Love great coffee? Interested in knowing about the point of origin? Support sustainable organic farming? Feeling adventurous? Follow us from the rain forests of Peru to your local coffee shop as we chronicle the lives of Real People, Really Good Coffee…
Real People, Really Good Coffee tells the real life stories of all the many folks that are involved with that delicious coffee in your cup. If you’ve always wondered who was behind your morning java, we’ll chronicle the lives and stories of everyone in the long chain from field to cup. Farmer to dockworker, roaster & coffee shop to truck drivers and packaging companies, here’s the real story…
Our goal is to share these stories, promote great coffee, and personally work to aid in the success of these small farmers. Whether it’s as simple as building a “solar tent” for drying the coffee off the ground (better flavor,) or providing workshops on better harvesting techniques, every improvement in quality & yield can help these hard working, but relatively impoverished growers to better their lives.
We’ll look at farming practices, living conditions & take a peek into the daily lives of those who struggle with the task of producing great coffee in spite of coffee rust, birds, insects, fierce rains, and all the other challenges that farming entails.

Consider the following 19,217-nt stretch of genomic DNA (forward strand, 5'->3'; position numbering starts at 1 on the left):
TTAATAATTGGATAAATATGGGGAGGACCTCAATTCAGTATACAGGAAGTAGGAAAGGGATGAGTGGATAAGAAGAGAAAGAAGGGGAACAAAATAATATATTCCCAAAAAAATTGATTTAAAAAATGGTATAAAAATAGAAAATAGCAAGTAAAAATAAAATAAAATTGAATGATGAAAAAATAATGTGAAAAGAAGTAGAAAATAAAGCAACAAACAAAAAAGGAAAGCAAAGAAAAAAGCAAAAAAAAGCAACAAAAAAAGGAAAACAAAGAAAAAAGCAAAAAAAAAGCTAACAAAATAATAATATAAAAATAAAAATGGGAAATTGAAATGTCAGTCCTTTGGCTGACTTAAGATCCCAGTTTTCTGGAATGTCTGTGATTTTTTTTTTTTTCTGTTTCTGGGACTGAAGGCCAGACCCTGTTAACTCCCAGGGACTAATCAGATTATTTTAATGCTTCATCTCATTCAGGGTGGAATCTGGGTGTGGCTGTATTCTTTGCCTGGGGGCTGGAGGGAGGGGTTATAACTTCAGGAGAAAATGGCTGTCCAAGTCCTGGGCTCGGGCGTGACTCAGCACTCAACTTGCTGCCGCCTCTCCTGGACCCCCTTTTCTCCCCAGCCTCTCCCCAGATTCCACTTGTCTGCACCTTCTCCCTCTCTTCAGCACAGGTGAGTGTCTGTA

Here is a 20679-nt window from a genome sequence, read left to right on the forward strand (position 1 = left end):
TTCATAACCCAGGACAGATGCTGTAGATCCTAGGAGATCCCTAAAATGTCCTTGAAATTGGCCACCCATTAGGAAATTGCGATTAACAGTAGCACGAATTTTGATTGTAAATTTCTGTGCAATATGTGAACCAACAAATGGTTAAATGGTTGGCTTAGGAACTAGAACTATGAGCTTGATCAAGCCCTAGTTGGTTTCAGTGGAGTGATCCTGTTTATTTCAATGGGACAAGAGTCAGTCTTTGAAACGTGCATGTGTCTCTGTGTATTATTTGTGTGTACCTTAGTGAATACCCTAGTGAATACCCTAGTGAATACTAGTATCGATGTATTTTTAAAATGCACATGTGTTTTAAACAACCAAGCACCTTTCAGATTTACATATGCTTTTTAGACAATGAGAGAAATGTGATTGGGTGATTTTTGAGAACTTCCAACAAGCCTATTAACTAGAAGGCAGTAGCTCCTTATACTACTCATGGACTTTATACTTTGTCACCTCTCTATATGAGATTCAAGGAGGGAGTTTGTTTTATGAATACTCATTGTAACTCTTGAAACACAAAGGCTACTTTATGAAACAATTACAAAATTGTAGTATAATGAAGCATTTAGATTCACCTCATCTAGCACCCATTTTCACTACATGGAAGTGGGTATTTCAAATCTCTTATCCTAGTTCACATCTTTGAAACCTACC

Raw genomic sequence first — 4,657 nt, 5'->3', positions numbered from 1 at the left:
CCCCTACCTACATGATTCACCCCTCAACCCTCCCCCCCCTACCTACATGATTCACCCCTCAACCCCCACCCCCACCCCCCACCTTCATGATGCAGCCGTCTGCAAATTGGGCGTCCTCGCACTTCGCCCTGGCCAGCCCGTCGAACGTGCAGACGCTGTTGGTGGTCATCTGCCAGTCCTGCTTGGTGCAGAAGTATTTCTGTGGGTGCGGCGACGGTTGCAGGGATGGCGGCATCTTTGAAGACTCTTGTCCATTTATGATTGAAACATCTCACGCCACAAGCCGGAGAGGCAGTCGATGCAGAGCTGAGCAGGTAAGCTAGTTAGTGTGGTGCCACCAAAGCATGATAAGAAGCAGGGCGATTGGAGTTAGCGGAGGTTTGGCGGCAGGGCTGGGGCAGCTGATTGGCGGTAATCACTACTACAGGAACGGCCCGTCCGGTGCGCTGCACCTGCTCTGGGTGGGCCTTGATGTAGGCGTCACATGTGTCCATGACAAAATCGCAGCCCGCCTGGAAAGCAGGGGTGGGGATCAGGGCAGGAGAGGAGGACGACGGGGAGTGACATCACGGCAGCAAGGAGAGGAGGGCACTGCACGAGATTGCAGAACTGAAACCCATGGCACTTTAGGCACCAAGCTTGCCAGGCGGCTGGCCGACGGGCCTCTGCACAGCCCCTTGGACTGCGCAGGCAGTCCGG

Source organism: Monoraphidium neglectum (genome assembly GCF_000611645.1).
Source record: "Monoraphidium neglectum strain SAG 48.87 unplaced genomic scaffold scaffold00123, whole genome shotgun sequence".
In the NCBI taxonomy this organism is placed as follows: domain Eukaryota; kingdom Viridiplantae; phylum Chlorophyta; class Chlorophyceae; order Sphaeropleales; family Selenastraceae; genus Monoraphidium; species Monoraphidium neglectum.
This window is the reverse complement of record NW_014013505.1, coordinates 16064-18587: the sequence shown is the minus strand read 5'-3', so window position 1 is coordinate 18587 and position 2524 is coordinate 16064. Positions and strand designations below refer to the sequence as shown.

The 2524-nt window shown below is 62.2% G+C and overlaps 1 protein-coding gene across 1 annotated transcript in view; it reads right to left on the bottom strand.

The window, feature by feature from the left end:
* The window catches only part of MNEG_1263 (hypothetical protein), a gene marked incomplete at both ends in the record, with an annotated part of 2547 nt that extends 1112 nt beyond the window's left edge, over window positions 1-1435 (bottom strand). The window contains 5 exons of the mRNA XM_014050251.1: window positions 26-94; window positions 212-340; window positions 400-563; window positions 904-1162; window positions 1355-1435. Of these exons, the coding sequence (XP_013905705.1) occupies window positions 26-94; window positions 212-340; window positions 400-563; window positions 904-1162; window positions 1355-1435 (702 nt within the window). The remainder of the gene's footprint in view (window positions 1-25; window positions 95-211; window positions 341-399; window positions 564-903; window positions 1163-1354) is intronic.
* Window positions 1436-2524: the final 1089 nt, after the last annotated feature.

From Lima to the Rainforest
Our adventure starts in Lima, Peru as we “cup” (taste test) a variety of samples of “Curibamba” coffee from Chanchamayo in the Central Rain Forest of Peru. It’s gold in our cups as the coffee is wonderfully smooth & delicious. We can’t wait to buy some to bring home to the States.
We’re at “Tostaduría Bisetti” with David Torres Bisetti who has graciously prepared all the samples for testing, and is sharing his many years of experience with us. David comes from a coffee family & not only has a lifetime of expertise on coffee, but also currently owns two coffee shops, one in the Larcomall shopping mall in Miraflores (Lima,) the other the Tostaduría Bisetti (Roastery) in the hip artist district of Barranco.
David is very serious about his coffee & detailed with exacting preparation standards. He is known locally as an expert and is often asked to speak about coffee preparation & specialty coffee. (Most recently at Mistura – the gastronomy fair where foodies from all over the world unite to sample the finest of Peru.) David also speaks and trains at Cafe Expo (a Peru coffee convention held every October.) As our story unfolds we’ll spend more time with David & share some pearls of his knowledge with you.
Another player in our saga is Miguel from EDEGEL which is a provider of electricity to the remote areas where our farmers live and work. Miguel is in charge of empowering the farmers by improving the quality of the coffee so that it can be sold for higher specialty coffee prices (often as much as 100% more than they would receive today.) Miguel works with several agricultural engineers who train and assist the growers. Miguel is super friendly and never seems to stop working.
Chanchamayo – Central Peru
No serious discussion of the farmers could begin without a little background of the land, conditions & climate of the rainforest. Chanchamayo is located in the central part of the Peruvian “selva” (rainforest) east of the main Andes range. It’s a lush area at lower altitudes, however reaches as high as 3,050 m (10,006 ft – in Tarma) and there are many high mountain areas ideal for growing rich hard bean coffee.